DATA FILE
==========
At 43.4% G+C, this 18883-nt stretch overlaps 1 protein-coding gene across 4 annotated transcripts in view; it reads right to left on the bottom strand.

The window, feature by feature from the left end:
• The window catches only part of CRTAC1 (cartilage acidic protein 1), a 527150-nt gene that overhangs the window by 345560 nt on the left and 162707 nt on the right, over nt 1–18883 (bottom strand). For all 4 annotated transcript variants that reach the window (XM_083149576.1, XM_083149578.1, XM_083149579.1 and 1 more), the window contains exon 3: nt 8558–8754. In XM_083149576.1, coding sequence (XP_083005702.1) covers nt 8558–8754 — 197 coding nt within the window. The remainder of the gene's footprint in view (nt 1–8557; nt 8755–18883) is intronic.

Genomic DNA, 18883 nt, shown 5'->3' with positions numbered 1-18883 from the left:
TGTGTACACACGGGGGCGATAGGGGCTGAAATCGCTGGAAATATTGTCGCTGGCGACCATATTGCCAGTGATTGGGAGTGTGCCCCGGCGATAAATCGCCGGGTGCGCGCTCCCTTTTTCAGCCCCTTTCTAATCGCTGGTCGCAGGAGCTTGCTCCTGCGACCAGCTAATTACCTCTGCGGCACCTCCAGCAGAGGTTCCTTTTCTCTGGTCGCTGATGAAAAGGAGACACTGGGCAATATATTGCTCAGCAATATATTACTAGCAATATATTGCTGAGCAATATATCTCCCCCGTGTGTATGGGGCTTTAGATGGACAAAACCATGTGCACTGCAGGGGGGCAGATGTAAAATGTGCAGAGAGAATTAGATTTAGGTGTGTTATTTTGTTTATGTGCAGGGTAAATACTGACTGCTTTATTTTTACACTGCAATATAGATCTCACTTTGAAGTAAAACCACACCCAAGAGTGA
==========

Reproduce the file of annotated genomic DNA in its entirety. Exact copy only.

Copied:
At 43.4% G+C, this 18883-nt stretch overlaps 1 protein-coding gene across 4 annotated transcripts in view; it reads right to left on the bottom strand.

The window, feature by feature from the left end:
• The window catches only part of CRTAC1 (cartilage acidic protein 1), a 527150-nt gene that overhangs the window by 345560 nt on the left and 162707 nt on the right, over nt 1–18883 (bottom strand). For all 4 annotated transcript variants that reach the window (XM_083149576.1, XM_083149578.1, XM_083149579.1 and 1 more), the window contains exon 3: nt 8558–8754. In XM_083149576.1, coding sequence (XP_083005702.1) covers nt 8558–8754 — 197 coding nt within the window. The remainder of the gene's footprint in view (nt 1–8557; nt 8755–18883) is intronic.

Genomic DNA, 18883 nt, shown 5'->3' with positions numbered 1-18883 from the left:
TGTGTACACACGGGGGCGATAGGGGCTGAAATCGCTGGAAATATTGTCGCTGGCGACCATATTGCCAGTGATTGGGAGTGTGCCCCGGCGATAAATCGCCGGGTGCGCGCTCCCTTTTTCAGCCCCTTTCTAATCGCTGGTCGCAGGAGCTTGCTCCTGCGACCAGCTAATTACCTCTGCGGCACCTCCAGCAGAGGTTCCTTTTCTCTGGTCGCTGATGAAAAGGAGACACTGGGCAATATATTGCTCAGCAATATATTACTAGCAATATATTGCTGAGCAATATATCTCCCCCGTGTGTATGGGGCTTTAGATGGACAAAACCATGTGCACTGCAGGGGGGCAGATGTAAAATGTGCAGAGAGAATTAGATTTAGGTGTGTTATTTTGTTTATGTGCAGGGTAAATACTGACTGCTTTATTTTTACACTGCAATATAGATCTCACTTTGAAGTAAAACCACACCCAAGAGTGA